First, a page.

Only two games in to the season, the Oregon State Beavers are making each outing look like an adventure. After beating the Hawaii Rainbow Warriors 33-14, things don’t appear to be changing as they hit the road to face Utah this week in their conference opener. More offensive linemen are hurt and starting linebacker Michael Doctor looks to be done for the season. Another patchwork job required of Mike Riley, known for putting teams together when not much is there.
Before the season began, I noted this team would only progress as far as the offensive line would take it. With what looks like two injuries per week, only a miracle would save that side of the ball from total destruction. Running back Storm Woods has only run for 118 yards total in two games. Furthermore, as a whole, the team is averaging 2.8 yards per rush. Although quarterback Sean Mannion has looked relatively decent in the first two contests (throwing for 797 combined yards), how long can the passing game hold up if someone new is in there for protection each week? If the sacks start coming, the Beavers will be in serious jeopardy. Do not pass go, do not collect your 300+ yards passing. And if defenders get to Mannion, surely they will have no trouble dispensing Woods or Terron Ward (with his 21 total yards rushing is on pace for a less than sparkling 125 yard season). The run blocking needs dramatic improvement should the Beavers expect to stay on the winning track.
On the bright side, Mannion has only thrown one interception, on a ball under thrown by five yards. Against Hawaii, he had a few of those. Of course, these came at times under slight duress. When given time, Mannion looks solid in the pocket and zips the ball. In addition, if there is one thing he does well is the play action. No one is better than Peyton Manning, but Mannion is outstanding in selling it. If I were the coaches, I would have this routine in practice more often because when the defenders bite on it, this sets up the receivers. If you were to go back and see each game, the play action was deadly. Mannion can shred defenses on this go-to play, especially with Brandin Cooks as a target and Woods out of the backfield.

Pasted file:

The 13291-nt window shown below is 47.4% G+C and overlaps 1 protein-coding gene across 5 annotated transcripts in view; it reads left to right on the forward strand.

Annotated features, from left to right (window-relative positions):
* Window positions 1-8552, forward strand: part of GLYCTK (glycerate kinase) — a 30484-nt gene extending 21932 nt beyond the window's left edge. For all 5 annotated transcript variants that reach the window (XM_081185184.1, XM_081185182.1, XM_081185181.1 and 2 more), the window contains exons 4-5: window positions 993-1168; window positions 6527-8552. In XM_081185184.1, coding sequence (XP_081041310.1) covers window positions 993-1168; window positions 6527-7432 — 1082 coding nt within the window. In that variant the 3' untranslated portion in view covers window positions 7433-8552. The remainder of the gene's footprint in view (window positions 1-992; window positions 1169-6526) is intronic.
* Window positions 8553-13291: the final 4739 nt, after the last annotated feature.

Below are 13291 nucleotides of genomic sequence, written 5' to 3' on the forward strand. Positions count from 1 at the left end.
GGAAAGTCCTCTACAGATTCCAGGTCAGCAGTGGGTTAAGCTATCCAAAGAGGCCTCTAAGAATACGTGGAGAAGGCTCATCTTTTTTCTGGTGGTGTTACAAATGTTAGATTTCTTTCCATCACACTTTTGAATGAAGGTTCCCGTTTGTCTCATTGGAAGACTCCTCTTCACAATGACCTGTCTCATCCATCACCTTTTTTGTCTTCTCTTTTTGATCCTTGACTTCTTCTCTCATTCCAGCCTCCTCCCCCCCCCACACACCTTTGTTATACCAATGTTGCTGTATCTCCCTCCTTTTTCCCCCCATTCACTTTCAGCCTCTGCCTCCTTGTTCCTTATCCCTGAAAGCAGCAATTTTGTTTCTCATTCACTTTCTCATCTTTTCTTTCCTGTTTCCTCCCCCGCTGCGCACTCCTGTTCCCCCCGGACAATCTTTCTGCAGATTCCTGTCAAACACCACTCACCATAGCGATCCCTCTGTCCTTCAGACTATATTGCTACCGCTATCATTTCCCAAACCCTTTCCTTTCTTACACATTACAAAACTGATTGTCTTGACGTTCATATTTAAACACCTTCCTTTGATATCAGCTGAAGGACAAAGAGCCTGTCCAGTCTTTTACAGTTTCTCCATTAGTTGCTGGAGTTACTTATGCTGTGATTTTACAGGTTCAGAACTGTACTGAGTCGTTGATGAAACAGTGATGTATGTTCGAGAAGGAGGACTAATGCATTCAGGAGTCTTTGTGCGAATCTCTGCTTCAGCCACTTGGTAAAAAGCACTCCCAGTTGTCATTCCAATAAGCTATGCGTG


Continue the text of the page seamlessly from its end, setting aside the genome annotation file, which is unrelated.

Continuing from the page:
Speaking of Cooks, where would OSU be without him? If he is not the best player on the team by a mile, certainly the most valuable. With 196 and 92 yards receiving in the first two games, along with four touchdowns, his most unique quality may be his running after the catch. He is exciting, versatile and elusive. Although defenses are trying relentlessly to cover him, Cooks manages to get open in addition to spreading out the defense. While his receiving yardage did not get over 100 yards against Hawaii, it was clear his contribution was monumental.
It is still early; however, two areas of concern remain for Oregon State to prevent the season from falling from quality to average. For starters, improved blocking on special teams. Should Victor Bolden get more room to run and provide better starting field position, this would lighten the load of pressure off a depleted offensive line.
Lastly, turnovers. Creating them. The Beavers have committed one turnover and generated only one. This can be a difference maker for a squad struggling to find a defensive identity. No time like the present as a 7-5 or 6-6 (or worse) season appears closer than further.